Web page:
HILLSBORO, Ore. — To create a beam of ultraviolet radiation precise enough to print the world’s most advanced microchips, one of the most expensive tools in the world sprays microscopic droplets of molten tin across a vacuum chamber.
This system is called extreme ultraviolet (EUV) lithography, and it’s theoretically precise enough to hit your thumb with a laser pointer from the moon.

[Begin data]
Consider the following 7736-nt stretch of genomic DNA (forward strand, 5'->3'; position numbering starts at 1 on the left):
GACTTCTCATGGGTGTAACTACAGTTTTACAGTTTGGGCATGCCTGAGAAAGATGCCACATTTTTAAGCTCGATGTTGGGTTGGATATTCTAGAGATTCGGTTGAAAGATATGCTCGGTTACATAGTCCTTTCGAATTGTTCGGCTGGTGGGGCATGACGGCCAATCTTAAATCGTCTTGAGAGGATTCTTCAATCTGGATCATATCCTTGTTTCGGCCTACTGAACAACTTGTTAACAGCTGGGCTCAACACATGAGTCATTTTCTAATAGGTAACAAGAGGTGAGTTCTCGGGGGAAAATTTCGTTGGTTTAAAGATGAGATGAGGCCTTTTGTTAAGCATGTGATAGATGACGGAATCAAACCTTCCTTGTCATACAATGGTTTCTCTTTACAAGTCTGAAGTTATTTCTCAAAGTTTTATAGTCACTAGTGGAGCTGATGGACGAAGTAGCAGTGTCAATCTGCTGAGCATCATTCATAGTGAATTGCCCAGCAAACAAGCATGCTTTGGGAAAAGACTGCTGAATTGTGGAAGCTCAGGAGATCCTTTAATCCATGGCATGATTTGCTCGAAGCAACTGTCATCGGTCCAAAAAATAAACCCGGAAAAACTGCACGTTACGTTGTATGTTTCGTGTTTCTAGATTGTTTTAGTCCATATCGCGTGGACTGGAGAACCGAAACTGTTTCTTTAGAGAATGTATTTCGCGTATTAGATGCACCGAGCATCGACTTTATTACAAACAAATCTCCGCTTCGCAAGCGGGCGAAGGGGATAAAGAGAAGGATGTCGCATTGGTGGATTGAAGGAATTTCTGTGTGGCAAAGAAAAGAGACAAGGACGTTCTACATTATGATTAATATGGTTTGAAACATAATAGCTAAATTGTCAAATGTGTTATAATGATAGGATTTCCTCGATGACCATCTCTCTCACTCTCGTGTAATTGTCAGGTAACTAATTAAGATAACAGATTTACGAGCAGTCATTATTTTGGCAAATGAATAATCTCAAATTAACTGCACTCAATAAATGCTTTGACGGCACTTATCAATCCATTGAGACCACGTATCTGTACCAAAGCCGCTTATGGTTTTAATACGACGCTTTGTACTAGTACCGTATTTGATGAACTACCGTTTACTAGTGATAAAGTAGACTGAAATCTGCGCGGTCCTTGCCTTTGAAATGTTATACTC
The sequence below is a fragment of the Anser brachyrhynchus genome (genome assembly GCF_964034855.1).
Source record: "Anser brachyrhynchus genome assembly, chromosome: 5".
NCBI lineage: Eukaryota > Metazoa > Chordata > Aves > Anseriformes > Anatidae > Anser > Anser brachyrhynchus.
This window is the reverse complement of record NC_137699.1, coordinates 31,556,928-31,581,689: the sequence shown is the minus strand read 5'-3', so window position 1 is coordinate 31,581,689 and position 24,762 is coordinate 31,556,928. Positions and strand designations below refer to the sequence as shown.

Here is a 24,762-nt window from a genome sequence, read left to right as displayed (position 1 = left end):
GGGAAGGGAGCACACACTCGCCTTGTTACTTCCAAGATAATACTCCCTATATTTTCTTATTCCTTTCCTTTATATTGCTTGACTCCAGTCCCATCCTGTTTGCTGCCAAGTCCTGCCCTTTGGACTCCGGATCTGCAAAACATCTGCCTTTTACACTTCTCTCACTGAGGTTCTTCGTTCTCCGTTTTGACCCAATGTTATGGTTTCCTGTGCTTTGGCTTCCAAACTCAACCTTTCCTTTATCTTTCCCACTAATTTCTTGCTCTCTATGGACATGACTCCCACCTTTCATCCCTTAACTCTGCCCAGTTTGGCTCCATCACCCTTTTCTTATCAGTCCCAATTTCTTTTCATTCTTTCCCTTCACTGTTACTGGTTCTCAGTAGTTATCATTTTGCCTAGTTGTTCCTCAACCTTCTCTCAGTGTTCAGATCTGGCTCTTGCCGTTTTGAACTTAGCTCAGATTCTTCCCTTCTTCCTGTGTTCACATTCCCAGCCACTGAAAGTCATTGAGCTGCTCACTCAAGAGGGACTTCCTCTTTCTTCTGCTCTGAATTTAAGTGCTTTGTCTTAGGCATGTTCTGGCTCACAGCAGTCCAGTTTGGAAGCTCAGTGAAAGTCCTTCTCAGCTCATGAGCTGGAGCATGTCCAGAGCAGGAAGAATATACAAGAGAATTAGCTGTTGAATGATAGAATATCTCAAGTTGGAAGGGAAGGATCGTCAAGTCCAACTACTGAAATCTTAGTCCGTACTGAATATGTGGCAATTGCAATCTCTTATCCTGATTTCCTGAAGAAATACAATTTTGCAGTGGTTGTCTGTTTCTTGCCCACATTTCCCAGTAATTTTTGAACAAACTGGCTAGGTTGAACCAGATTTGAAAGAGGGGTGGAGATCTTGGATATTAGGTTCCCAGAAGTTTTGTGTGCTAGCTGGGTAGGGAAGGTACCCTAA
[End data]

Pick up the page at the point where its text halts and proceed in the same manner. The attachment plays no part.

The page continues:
EUV machines are the future of the semiconductor industry, which is operating at a breakneck pace after the pandemic upended the world. Jolted by factory shutdowns and a big shift in demand for consumer goods that all seem to need chips, the businesses that manufacture semiconductors have been furiously growing to satiate the world’s unlimited appetite for computing power. At the same time, Intel has vowed to return its chip-making business to its former leadership position after a prolonged period of dysfunction.